Okay folks, time for us to get our hands on the machine.
Before removing the motor from your 201-2 or 15-91, we must first disconnect the motor leads. From here on in we’re going to need lots of different screwdriver bits, so be sure to read the entries on proper screwdriver bits if you’re unclear on this area; if you use the wrong type of driver and strip a screw in the middle of a motor re-wire, you’ll find it a huge hassle.
Step one is unplug the machine. Not at the wall, but at the terminal body.
Step two is to remove the single screw holding the terminal body on. (A Brownells bit #270-5 fits perfectly.) You’ll find this screw has often been overtightened, so remember to press hard into the screw as you unscrew it, to reduce the chances of strippage. After you’ve removed the screw, keep it safe, we’ll need it again in a sec.
Gently pull the terminal body towards you and downwards. Now at this point you’re going to see one of two things:
|If you see this, you're lucky.|
I call this the Best Case Scenario because even though we can see some exposed wire that needs to be replaced, everything is still clean and there is no oil damage. Which leads me to the next example….
|If you see this, you're unlucky. But don't despair, we'll get to it.|
This is a different machine than in the previous photo, and as you can see, we’ve got big problems. Never mind the exposed wiring and cracked, rotted insulation--there is massive oil damage. Someone has over-oiled this machine, causing the wiring insulation to get oily and melt and run into the terminal body. Look at how the light switch on the left is covered in thick, black, hardened goop.
Although this problem is fixable, this is a LOT more work than the Best-Case Scenario, and will require a separate series of entries. If your machine’s terminal body looks like this one, let me know in the comments and I’ll begin preparing that Worst-Case Scenario series of entries. In the meanwhile I’ll continue on here for the Best-Case Scenario machines.
Unwire the terminal body
Remove the three thumbscrews from the terminal body. There are only two motor leads, but we remove all three thumbscrews because the wires are often covering one another.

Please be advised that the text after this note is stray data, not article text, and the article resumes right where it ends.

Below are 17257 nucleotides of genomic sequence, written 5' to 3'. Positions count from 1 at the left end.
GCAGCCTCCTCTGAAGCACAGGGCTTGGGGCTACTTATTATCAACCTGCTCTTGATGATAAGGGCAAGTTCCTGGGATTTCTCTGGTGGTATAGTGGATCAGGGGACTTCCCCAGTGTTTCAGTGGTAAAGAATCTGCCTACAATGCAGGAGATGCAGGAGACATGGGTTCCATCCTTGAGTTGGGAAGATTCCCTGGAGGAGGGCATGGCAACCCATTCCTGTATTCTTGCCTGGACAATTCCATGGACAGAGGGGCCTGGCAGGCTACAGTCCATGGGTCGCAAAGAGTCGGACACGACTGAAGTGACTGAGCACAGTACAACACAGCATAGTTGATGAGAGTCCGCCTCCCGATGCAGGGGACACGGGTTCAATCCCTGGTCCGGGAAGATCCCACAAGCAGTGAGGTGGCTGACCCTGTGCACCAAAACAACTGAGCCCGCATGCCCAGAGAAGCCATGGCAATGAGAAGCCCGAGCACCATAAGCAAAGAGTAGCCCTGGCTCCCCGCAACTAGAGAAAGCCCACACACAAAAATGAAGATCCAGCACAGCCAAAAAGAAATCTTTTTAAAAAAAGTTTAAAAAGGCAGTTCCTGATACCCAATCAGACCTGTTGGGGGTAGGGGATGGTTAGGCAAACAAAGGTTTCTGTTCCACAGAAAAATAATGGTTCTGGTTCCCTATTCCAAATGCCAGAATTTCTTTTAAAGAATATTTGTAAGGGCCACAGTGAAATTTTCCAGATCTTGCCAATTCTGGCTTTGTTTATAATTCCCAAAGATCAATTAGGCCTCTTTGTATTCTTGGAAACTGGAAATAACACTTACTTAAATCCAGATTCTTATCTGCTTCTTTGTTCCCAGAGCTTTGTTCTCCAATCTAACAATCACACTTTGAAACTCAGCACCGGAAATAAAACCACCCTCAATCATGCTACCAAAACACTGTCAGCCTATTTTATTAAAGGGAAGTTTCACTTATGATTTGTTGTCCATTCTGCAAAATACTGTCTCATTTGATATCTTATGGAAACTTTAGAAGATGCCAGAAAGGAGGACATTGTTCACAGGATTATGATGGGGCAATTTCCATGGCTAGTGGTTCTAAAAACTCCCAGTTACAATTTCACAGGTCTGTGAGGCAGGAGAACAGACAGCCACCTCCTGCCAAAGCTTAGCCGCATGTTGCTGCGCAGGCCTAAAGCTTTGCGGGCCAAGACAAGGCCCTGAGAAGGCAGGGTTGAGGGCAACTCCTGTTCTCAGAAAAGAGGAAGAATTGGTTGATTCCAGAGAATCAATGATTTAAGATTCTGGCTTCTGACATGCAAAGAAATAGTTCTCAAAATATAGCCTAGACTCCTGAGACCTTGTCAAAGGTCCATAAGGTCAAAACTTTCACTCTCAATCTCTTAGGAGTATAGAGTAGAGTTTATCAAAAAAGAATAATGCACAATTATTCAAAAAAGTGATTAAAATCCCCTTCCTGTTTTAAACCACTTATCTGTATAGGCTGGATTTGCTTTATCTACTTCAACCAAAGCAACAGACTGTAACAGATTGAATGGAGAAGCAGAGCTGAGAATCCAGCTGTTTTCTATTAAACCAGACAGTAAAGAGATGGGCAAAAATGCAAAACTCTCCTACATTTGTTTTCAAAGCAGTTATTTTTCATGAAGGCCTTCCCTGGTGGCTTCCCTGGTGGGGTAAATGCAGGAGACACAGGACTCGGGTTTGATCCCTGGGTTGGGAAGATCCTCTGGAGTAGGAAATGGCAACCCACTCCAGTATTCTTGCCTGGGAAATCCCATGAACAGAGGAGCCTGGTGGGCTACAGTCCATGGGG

Next, gently pull the ring connectors off of the brass studs. You may want to mark the wires with tape, according to what color they connect with (red, black or yellow.) And be vigilant--there may or may not be a brass washer on top of the ring connectors, and if you pull them up too fast, the washer may go flying off into space. It’s happened to me and I never saw that washer again.
|Gently pull the rings off of the brass studs...|
|...but keep your eyes open for these washers!|
Next, isolate the two motor leads--the two wires leading up to the motor--and pull them gently to the side. They may be plastered against the side of the machine, but don’t be shy about pulling them off; if the machine needs re-wiring, then these wires have to go, no matter what.
Rewire the terminal body
After isolating the motor leads, re-connect the other, non-motor wiring. Then screw the thumbscrews back in place.
|Put it back together, minus the motor leads|
Next, screw the terminal body back into the machine. Not tightly, just enough to keep it in place.
We do this partly for safekeeping--there’s no chance you’re going to lose the thumbscrews, brass washers, etc. if they’re attached to the machine--and partly to keep it out of the way: The next step will expose some potentially messy grease, and we don’t want that getting onto the inside of the terminal body.
|Nice and tidy, in preparation for the next step|
Go on to Part 8: Removing the Motor Housing